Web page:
Another form of civic engagement important to numerous judges throughout history stems from their military service. Not only have the innumerable veterans who have served on the bench taken pride in their military service, but most of the Supreme Court justices who have died over the last 50 years are buried in Arlington National Cemetery, and most of them have their military ranks engraved on their headstones. The great Justice John Marshall Harlan was commander of the D.C. commandery of the Military Order of the Loyal Legion, a group of Union officers who had served during the Civil War, during his tenure on the Supreme Court, and he wore the organization’s rosette on his lapel for his official portrait that hangs at the Court.

Two of the largest veterans’ groups over the last century, the American Legion and the Veterans of Foreign Wars (VFW), engage in extensive advocacy. The Legion’s national organization sets a legislative agenda for each Congress. Additional agendas are set by subdivisions of the Legion, such as the 2020 legislative agenda set by its Department of New York targeting state legislators in Albany. Before it was a litigant itself in the Bladensburg Peace Cross case the Supreme Court decided last year, the Legion has a long track record of not only lobbying Congress, but also advocating before the Court in amicus briefs.

The VFW similarly issues a policy agenda on an annual basis and engages in advocacy at all levels of government. It set up a grassroots VFW Action Corps to rally public support for its legislative agenda. The organization also has filed numerous amicus briefs in the Supreme Court on issues impacting veterans, including one defending the Bladensburg Peace Cross during the previous term.

The list of veterans’ groups not shy about their multi-branch advocacy goes on from there, from the Military Order of the Purple Heart to the Iraq and Afghanistan Veterans of America.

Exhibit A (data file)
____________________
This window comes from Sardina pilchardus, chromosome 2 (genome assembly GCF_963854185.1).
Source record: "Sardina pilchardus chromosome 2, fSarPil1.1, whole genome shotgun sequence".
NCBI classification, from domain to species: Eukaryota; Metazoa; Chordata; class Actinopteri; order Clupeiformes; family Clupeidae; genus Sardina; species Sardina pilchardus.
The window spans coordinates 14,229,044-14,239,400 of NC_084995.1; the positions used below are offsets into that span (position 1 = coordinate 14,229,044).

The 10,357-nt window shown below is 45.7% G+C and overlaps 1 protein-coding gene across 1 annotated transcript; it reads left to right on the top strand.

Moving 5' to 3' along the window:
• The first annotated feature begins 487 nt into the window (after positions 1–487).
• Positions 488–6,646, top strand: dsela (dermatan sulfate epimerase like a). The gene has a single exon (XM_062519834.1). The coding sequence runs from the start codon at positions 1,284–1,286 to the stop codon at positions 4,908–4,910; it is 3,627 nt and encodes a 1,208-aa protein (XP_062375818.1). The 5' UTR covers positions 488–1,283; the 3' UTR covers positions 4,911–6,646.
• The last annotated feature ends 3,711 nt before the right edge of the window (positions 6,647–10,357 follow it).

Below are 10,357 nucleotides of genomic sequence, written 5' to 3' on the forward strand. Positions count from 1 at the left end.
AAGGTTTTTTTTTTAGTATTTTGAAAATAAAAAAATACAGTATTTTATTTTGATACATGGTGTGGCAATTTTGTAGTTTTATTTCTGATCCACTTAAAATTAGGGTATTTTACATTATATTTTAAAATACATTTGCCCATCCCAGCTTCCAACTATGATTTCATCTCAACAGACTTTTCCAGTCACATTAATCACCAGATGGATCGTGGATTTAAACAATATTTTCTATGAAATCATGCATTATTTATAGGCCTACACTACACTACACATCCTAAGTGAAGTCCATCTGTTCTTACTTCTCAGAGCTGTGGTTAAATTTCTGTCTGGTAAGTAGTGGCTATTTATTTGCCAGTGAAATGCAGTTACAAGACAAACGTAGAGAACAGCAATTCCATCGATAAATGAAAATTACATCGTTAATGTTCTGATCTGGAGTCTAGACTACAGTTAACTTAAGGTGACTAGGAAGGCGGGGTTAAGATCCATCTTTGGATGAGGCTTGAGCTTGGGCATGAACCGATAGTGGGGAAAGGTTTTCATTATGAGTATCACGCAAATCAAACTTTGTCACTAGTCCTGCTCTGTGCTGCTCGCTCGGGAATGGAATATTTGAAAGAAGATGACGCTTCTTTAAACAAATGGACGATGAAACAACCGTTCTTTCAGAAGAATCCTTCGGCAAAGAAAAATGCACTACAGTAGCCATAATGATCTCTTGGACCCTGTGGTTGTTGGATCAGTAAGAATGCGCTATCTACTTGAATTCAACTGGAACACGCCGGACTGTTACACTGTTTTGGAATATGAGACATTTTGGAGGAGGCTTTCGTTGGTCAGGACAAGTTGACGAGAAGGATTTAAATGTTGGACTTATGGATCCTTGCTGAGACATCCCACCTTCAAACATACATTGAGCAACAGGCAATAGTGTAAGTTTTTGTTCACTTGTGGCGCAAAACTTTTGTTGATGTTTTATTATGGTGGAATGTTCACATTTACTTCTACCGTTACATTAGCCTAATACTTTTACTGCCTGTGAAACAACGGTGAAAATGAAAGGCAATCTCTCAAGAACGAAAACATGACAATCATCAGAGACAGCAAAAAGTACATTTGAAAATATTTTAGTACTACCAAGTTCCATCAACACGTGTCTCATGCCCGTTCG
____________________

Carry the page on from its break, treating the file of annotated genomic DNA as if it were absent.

Many other respected civic organizations lobby elected officials and/or file amicus briefs in court, including the United Way (the California branch of which signed a brief in Department of Commerce v. New York, the census case decided last year), the Red Cross, Feeding America, and the Boys & Girls Clubs of America.

However nonpartisan the above groups appear, they all engage in advocacy that the Federalist Society has always avoided.

Which brings us back to the relevant judicial ethical standard. The Commentary to Canon 4 asserts, “Complete separation of a judge from extrajudicial activities is neither possible nor wise; a judge should not become isolated from the society in which the judge lives.” The Codes of Conduct Committee is well aware of this. It quotes this language in its draft advisory opinion. Canon 4 begins, “A judge may engage in extrajudicial activities, including law-related pursuits and civic, charitable, educational, religious, social, financial, fiduciary, and governmental activities, and may speak, write, lecture, and teach on both law-related and nonlegal subjects.”

Have committee members really thought through what that means? The consequence of their proposed prohibition on judicial membership would be to virtually separate judges from the society in which they live. It would encourage — even require — judges to become societal eunuchs cut off from their religious and civic connections.